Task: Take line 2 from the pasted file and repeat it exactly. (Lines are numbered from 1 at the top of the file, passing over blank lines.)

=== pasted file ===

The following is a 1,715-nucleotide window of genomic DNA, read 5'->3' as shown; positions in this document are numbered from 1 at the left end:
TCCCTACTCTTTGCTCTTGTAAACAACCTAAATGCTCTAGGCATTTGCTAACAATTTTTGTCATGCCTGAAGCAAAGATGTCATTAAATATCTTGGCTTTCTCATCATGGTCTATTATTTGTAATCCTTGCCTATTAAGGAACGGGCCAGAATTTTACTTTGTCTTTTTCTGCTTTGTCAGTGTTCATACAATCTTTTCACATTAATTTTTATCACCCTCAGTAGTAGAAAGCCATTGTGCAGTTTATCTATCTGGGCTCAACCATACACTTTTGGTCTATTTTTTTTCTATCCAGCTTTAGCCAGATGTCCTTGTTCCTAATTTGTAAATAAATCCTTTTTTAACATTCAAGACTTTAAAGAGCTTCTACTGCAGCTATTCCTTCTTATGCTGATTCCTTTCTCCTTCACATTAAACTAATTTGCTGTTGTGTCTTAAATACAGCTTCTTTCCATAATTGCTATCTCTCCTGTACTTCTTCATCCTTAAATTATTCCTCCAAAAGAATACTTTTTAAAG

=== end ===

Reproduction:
TCCCTACTCTTTGCTCTTGTAAACAACCTAAATGCTCTAGGCATTTGCTAACAATTTTTGTCATGCCTGAAGCAAAGATGTCATTAAATATCTTGGCTTTCTCATCATGGTCTATTATTTGTAATCCTTGCCTATTAAGGAACGGGCCAGAATTTTACTTTGTCTTTTTCTGCTTTGTCAGTGTTCATACAATCTTTTCACATTAATTTTTATCACCCTCAGTAGTAGAAAGCCATTGTGCAGTTTATCTATCTGGGCTCAACCATACACTTTTGGTCTATTTTTTTTCTATCCAGCTTTAGCCAGATGTCCTTGTTCCTAATTTGTAAATAAATCCTTTTTTAACATTCAAGACTTTAAAGAGCTTCTACTGCAGCTATTCCTTCTTATGCTGATTCCTTTCTCCTTCACATTAAACTAATTTGCTGTTGTGTCTTAAATACAGCTTCTTTCCATAATTGCTATCTCTCCTGTACTTCTTCATCCTTAAATTATTCCTCCAAAAGAATACTTTTTAAAG